# Velocity of particles on a disc

According to this website, particles of the disc that are located at the point of contact between the ground and the disc have a velocity of zero, and the velocity of each of the particles increases as you move from the bottom of the disc to the top of the disc. How is this possible? I always thought the particles on the rim of a wheel had constant velocity, no matter where they're located.
http://cnx.org/content/m14311/latest/

## Answers and Replies

I think I've figured this out.
If you think of the ground as a fulcrum about which a wheel is rotating then the point of contact between the ground and the wheel is going to have zero velocity.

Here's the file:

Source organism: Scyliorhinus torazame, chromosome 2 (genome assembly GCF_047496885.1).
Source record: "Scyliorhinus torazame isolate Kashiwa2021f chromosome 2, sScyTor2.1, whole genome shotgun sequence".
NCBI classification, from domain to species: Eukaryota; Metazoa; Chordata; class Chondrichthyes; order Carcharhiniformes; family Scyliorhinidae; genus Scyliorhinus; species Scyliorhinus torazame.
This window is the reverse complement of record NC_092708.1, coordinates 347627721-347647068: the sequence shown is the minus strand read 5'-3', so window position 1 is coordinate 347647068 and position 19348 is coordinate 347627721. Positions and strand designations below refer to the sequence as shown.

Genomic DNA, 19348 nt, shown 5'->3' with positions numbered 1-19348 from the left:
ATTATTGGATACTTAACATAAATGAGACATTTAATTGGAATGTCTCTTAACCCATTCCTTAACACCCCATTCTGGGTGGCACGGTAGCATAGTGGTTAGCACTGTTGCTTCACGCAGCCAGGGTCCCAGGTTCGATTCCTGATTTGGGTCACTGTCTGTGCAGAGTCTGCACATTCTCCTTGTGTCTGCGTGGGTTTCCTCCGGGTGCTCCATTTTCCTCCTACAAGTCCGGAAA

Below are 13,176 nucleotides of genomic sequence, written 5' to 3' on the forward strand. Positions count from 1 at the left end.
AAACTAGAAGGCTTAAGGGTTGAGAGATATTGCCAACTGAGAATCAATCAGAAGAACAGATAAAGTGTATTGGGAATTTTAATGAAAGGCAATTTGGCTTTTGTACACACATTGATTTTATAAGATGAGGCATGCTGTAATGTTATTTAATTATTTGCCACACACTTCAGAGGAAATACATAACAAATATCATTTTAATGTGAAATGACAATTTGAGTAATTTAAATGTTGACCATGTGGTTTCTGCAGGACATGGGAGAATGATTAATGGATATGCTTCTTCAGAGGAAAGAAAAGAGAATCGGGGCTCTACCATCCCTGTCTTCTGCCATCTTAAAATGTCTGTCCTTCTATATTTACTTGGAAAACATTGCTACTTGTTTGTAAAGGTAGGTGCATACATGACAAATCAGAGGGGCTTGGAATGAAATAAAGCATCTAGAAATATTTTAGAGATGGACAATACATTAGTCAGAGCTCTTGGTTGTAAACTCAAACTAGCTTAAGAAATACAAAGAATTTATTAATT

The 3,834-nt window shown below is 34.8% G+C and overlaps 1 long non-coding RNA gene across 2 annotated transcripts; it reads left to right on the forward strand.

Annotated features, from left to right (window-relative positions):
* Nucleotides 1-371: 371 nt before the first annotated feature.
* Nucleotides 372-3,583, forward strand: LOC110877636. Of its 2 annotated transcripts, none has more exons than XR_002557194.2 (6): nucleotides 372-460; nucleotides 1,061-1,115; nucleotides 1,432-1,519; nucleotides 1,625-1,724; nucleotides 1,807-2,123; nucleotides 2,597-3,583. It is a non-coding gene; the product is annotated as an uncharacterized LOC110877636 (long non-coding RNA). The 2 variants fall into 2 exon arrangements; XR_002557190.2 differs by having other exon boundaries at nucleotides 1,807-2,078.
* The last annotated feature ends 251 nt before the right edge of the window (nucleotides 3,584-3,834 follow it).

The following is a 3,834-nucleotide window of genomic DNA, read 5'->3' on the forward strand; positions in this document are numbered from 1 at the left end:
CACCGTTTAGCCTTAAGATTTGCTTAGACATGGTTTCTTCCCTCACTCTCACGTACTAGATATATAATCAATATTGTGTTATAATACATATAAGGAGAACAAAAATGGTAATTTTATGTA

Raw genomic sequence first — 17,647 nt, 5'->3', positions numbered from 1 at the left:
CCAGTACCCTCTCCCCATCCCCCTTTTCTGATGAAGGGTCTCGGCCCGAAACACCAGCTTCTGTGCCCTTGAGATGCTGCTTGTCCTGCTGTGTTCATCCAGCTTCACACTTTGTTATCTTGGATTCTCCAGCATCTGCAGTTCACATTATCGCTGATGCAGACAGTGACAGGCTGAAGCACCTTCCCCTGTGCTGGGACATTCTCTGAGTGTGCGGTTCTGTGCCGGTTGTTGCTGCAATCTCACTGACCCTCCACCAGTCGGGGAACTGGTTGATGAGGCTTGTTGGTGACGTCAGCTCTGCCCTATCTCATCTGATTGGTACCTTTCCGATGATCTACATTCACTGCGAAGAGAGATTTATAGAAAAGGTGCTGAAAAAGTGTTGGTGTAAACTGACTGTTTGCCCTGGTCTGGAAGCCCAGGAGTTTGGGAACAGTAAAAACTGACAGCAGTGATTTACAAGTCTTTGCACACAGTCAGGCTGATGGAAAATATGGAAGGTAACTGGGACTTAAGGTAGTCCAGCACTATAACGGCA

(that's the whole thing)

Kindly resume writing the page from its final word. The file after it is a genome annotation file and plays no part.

The particles on the rim have constant speed relative to the center of mass (e.g. the reference frame where the axle stays in one place). The velocity is different for each point because they are moving in different directions (at the common speed).

Draw vectors for the top, bottom, and a few other points. Now add a vector where the whole wheel is also moving, thus adding the same overall vector to each of the sample rim vectors. You'll see that it cancels out on one side, doubles on the opposite side, and so on.